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Published On: January 7, 2014
Author: Eric Oliver

Telecommuting…Pros and Cons

Whether it is full time or part time...telecommuting can be fun and a new adventure if you know yourself. Telecommuting is the future.

In this day and age, telecommuting is not a far-fetched idea any more.  It is becoming more and more expected in IT and online jobs like website design, graphic design, and programming.  There have been a slew of new start ups that were created to be portals for telecommuting job seekers to find online only work in the past few months.  It is fast becoming the norm for many large companies as well as some small local businesses, but is it the right way to work.  Hopefully when you are finished reading this article, you will be able to make that decision on your own.  So, without further ado, we present our telecommuting advice.

To Telecommute or Not to Telecommute…That is the New Question!



Some larger corporations like Yahoo and Best Buy made headlines when they started cutting out telecommuting within their respective companies.  However, with giants like this going against the grain, the discussion begins on whether telecommuting really works or not.

These companies are not the norm and with the market for telecommuting growing every year.  Recent studies have shown that not only does telecommuting decrease the bottom line but increases employee satisfaction, decrease absenteeism, and decrease turnover.  So, why would companies be against telecommuting?  Mostly, due to habit and limited in person communication.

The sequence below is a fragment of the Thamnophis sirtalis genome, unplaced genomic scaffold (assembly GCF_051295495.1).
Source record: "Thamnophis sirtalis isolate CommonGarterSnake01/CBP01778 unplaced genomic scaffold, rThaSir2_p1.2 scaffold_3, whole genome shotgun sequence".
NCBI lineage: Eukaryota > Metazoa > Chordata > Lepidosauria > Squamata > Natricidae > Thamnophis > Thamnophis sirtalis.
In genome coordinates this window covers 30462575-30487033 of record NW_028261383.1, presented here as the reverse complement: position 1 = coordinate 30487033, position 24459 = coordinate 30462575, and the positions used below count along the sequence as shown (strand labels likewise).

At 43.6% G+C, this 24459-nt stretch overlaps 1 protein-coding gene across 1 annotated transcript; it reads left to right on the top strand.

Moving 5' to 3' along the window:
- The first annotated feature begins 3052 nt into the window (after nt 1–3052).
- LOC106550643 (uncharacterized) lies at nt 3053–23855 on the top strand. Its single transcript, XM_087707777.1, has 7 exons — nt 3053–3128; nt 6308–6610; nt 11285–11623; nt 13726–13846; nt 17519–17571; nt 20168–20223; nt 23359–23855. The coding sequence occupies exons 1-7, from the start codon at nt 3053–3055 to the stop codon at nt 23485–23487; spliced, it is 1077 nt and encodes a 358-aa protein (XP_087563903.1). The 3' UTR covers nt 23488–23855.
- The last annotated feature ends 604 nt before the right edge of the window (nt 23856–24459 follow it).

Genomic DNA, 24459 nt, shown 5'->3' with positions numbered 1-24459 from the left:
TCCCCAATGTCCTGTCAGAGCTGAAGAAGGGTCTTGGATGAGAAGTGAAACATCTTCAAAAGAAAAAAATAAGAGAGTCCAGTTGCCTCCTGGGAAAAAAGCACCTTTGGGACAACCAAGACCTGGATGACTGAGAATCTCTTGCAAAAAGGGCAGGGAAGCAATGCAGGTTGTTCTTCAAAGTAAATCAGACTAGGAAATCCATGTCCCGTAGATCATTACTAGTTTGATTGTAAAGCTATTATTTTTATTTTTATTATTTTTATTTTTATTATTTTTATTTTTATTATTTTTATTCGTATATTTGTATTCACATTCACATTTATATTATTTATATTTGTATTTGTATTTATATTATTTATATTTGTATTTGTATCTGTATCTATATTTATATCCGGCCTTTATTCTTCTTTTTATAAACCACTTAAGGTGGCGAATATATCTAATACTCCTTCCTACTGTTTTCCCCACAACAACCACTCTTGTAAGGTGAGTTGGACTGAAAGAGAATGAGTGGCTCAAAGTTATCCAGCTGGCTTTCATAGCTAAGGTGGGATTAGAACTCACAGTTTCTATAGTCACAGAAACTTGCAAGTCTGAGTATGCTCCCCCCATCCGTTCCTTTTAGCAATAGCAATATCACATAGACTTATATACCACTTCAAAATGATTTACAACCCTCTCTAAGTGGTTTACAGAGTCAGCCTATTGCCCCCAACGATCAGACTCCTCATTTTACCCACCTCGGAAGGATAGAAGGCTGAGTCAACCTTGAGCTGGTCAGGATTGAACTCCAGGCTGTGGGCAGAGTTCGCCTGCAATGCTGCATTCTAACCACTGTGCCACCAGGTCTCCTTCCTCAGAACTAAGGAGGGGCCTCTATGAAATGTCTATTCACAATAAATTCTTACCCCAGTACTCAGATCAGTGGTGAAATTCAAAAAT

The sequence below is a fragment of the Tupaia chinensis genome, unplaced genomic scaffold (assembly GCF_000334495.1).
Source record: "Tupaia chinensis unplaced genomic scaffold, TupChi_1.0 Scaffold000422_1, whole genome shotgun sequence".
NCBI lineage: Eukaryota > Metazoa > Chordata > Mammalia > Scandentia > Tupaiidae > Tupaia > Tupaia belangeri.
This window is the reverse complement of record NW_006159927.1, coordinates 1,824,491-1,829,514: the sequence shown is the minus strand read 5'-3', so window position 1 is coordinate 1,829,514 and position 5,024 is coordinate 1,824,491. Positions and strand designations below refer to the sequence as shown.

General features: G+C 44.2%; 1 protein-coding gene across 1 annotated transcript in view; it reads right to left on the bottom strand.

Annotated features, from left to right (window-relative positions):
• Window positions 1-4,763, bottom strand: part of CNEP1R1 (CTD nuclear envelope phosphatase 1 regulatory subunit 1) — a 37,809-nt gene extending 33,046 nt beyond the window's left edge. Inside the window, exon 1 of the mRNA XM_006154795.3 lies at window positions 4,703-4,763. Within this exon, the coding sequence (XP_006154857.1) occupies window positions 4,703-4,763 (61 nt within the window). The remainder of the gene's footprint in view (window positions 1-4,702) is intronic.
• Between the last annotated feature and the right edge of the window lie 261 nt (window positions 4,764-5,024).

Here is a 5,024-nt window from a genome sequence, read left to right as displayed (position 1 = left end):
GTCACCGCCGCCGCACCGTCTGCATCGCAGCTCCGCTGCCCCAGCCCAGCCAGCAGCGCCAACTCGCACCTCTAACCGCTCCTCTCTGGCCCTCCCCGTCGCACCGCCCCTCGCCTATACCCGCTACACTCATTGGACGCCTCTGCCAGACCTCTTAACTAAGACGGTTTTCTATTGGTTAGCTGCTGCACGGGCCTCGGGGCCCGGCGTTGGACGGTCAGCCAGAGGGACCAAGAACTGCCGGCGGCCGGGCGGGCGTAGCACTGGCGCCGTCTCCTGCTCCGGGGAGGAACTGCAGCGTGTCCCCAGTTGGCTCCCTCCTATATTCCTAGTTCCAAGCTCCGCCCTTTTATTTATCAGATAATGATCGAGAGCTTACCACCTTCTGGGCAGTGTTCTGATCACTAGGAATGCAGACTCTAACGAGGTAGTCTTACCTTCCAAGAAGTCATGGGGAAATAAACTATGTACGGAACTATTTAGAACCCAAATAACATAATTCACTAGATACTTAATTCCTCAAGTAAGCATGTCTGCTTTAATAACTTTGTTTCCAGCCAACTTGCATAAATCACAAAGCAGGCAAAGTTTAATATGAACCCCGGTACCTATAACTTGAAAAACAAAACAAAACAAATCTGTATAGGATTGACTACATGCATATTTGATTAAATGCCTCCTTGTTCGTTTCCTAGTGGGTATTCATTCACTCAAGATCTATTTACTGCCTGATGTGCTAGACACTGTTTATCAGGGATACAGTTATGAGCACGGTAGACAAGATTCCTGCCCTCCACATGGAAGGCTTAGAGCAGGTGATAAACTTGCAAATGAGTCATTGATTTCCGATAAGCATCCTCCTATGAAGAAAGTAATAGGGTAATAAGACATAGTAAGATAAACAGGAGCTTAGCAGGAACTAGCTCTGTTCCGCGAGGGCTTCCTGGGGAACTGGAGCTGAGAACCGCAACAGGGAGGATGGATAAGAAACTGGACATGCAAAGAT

In our opinion, telecommuting is the way of the future, especially in our line of work. We have associates that telecommute now and we cannot be happier.  We hit deadlines, we are productive, and we still work as a cohesive team.  Maybe telecommuting does not work for everyone, but it has been outstanding for our website design company.

Pros and Cons

Pros and Cons


  • Telecommuting slows global warming
  • National productivity would increase by $334 billion to $467 billion a year through telecommuting
  • Telecommuting prevents traffic accidents
  • Telecommuting improves employee satisfaction
  • Telecommuting reduces attrition
  • Telecommuting reduces unscheduled absences
  • Telecommuting increases productivity
  • Telecommuting saves employers money
  • Telecommuting expands the talent pool
  • Telecommuting offers access to grants and financial incentives


  • Management mistrust
  • Career fears from out of sight out of mind mentality
  • Co-worker jealousy
  • Security issues
  • Collaboration Concerns
  • Employment Law and OSHA Concerns
  • Local Zoning Issues

Can it work for you?

This is a personal question that anyone wanting to telecommute needs to ask themselves.  It is not all unicorns and rainbows but can be stressful at time, well, it is almost always stressful…but being your own boss makes it worth it.  Ask yourself the following:

  • Does your work speak for itself and can your employer give the kind of direction required to work from home or away from the office?